I shouldn't have been so sour, Jon ... that was my bad. But at some point, we should have at least *some* kind of qualification system if we want to step up to the plate and assist. In my jurisdiction (Indiana) we have a couple of issues where some very prominent EMA directors in important counties have clearly said "thanks, but no thanks" to any help from Amateur Radio groups (my primary interest is ARES and RACES) ... I am part of a not-so-effective-yet effort to try to change that. I've spoken to a couple of them. They see amateur radio as some kind of club full of CB-style ratchet-jaws where everybody in the group wants to be a boss! Seriously, it shocked me. I don't know of any other way to do conquer that lack of credibility, except to offer qualified candidates for those teams .... and the only method I see for ticket-punching are the NIMS courses. But to your statement, of course I want integrity in the group. But there's no way we can put all our volunteers through college-level classrooms with exams and grades, before they're qualified to help out. It may not be perfect, but correspondence courses via CBT are as close as we can get for now IMHO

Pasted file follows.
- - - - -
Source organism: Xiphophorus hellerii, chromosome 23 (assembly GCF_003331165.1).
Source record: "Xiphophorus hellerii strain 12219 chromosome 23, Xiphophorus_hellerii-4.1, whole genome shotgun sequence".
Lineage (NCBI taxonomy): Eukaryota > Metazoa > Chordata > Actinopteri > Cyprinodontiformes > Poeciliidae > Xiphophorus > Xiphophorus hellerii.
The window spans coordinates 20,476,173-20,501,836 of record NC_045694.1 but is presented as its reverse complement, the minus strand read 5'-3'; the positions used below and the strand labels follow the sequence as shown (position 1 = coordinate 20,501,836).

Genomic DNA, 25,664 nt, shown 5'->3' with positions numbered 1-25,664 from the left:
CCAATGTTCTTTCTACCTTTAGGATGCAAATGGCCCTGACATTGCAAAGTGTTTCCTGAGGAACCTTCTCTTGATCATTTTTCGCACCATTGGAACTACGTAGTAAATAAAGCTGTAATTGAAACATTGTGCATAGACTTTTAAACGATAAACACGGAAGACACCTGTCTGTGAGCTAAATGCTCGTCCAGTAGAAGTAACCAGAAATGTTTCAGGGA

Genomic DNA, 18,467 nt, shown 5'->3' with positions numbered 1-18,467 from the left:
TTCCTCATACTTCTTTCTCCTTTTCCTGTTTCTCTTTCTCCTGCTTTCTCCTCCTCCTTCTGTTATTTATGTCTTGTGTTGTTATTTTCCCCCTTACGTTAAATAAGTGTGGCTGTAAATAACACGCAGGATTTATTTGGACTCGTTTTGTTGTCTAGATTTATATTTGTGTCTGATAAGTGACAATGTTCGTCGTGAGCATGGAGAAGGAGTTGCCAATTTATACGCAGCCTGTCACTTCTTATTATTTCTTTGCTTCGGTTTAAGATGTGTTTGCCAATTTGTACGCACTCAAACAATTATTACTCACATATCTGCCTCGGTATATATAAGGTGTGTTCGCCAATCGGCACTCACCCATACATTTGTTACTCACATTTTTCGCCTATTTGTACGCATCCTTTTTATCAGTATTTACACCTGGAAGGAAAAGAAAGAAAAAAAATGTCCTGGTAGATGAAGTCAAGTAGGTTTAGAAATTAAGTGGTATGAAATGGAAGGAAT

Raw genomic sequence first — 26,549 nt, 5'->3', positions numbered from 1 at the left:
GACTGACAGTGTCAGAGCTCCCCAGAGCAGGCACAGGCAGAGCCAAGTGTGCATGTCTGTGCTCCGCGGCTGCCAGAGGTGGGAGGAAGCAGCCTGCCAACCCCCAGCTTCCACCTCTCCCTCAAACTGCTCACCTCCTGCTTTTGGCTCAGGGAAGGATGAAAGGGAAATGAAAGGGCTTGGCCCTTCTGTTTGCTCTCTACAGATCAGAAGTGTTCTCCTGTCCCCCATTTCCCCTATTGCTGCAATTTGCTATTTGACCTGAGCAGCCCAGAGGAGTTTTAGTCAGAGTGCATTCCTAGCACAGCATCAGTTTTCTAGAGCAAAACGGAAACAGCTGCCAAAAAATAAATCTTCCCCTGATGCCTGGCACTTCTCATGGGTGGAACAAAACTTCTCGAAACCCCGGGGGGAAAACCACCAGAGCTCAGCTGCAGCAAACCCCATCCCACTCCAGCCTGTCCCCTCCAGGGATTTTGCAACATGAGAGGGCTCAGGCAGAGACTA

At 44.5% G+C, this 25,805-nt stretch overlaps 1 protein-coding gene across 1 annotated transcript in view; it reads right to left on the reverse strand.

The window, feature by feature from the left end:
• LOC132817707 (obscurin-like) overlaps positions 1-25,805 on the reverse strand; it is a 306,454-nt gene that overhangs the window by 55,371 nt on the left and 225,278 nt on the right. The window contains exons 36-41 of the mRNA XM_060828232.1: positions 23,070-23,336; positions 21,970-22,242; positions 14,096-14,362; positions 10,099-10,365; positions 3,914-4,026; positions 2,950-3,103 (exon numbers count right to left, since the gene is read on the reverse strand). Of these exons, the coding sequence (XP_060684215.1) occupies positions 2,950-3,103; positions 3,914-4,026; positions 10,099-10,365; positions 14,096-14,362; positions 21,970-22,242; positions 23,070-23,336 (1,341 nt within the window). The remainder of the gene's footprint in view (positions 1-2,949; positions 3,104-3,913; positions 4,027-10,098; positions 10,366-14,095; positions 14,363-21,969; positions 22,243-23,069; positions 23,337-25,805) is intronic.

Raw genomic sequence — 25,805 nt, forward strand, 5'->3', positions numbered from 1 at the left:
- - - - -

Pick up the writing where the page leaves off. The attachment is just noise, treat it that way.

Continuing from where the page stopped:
K4QN, KC8FRP, M1WML and 1 other person like this.
  10. WD8KDG

    WD8KDG Ham Member QRZ Page

    This is not a put down, but the bar has to be raised in several areas. Far too easy to acquire an Amateur Radio license. Another area; the Gov. of Oregon, Kate Brown, suspended the math & reading requirements for HS grads. This will be interesting to get Oregon volunteers through college-level classrooms. Are the other states doing any better? In my neck of the woods some EMCOMM training has started, but the dots don't connect. Fingers are crossed..........................
    M1WML and K9CTB like this.
  11. K7FR

    K7FR Premium Subscriber QRZ Page